CanAlaska has now partnered with mining giant Cameco for uranium exploration in Saskatchewan’s Athabasca basin. Another joint-venture deal, with De Beers, adds more risk for the company.
CANALASKA URANIUM (symbol CVV on the TSX Venture Exchange; www.canalaska.com) explores for uranium—and now diamonds—in Saskatchewan’s Athabasca Basin region.
The stock has moved up this year as the company took on a couple of big joint-venture partners (Cameco and De Beers). It also branched out into diamond exploration.
CanAlaska has explored for uranium for many years.
Until January 2016, the company had another joint venture agreement in place for its West McArthur project in the Athabasca basin. Under the terms of that deal with giant Mitsubishi Corp., the Japanese company would receive 50% interest in the property for its investment of $14.4 million in exploration spending. However, Mitsubishi pulled out by selling its interest to CanAlaska in exchange for $600,000 and a 1% royalty arrangement.
In February, Canadian major Cameco (symbol CCO on Toronto, and a recommendation of Stock Pickers Digest) jumped in to option the property, which sits 15 kilometres west of its 70% owned McArthur River uranium mine.
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Penny Stocks: Partnering with De Beers Canada for Athabasca exploration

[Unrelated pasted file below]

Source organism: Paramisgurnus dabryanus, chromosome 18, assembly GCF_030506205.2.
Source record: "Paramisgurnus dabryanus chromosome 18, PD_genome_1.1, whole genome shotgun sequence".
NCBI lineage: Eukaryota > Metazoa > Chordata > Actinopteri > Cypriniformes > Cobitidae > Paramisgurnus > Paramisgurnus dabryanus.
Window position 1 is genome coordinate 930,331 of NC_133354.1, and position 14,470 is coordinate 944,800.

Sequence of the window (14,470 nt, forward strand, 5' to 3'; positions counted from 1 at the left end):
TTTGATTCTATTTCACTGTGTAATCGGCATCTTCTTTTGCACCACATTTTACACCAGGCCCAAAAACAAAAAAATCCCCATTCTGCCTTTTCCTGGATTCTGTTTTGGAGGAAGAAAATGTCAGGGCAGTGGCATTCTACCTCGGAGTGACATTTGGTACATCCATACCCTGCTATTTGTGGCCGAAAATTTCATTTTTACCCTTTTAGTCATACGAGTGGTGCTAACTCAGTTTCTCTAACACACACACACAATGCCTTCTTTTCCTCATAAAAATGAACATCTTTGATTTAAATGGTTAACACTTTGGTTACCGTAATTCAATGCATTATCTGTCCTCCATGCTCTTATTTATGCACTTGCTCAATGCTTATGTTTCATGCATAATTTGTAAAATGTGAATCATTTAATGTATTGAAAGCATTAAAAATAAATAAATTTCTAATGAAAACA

In May 2016, CanAlaska announced a separate deal on another of its properties with another big name in mining. That agreement is with De Beers Canada to explore for diamonds in Saskatchewan’s northwestern Athabasca basin.
Exploration in the area is focused on uranium, and until now has not been thought of as a suitable for diamond mining. But after examining a high-resolution, airborne geophysical survey carried out by the Saskatchewan Geological Survey in 2011, De Beers thinks that a series of magnetic anomalies could indicate the presence of 75 kimberlite targets.
Kimberlite is solidified magma that flows to the surface from deep within the earth’s mantle. Millions of years ago, the molten magma’s flow acted like an elevator, lifting diamonds from far below the surface.
A multistage option agreement could earn De Beers up to 90% in the project within seven years, if it spends the entire $20.4 million.
Investing in uranium-exploration stocks is risky—and the odds of finding diamonds are even more remote. For both, it’s a long way between the exploration phase and commercial production. As well, there’s often a long time lag between progress updates and share prices can drop in the meantime.
TSI Network recommendation: HOLD for highly aggressive investors.
For our advice on getting an edge with penny stocks, read 7 tips for making money with top penny stock picks.
For our recent report on a Canadian penny stock that extending its reach, read Edmonton biotech aims to expand uses for successful formula.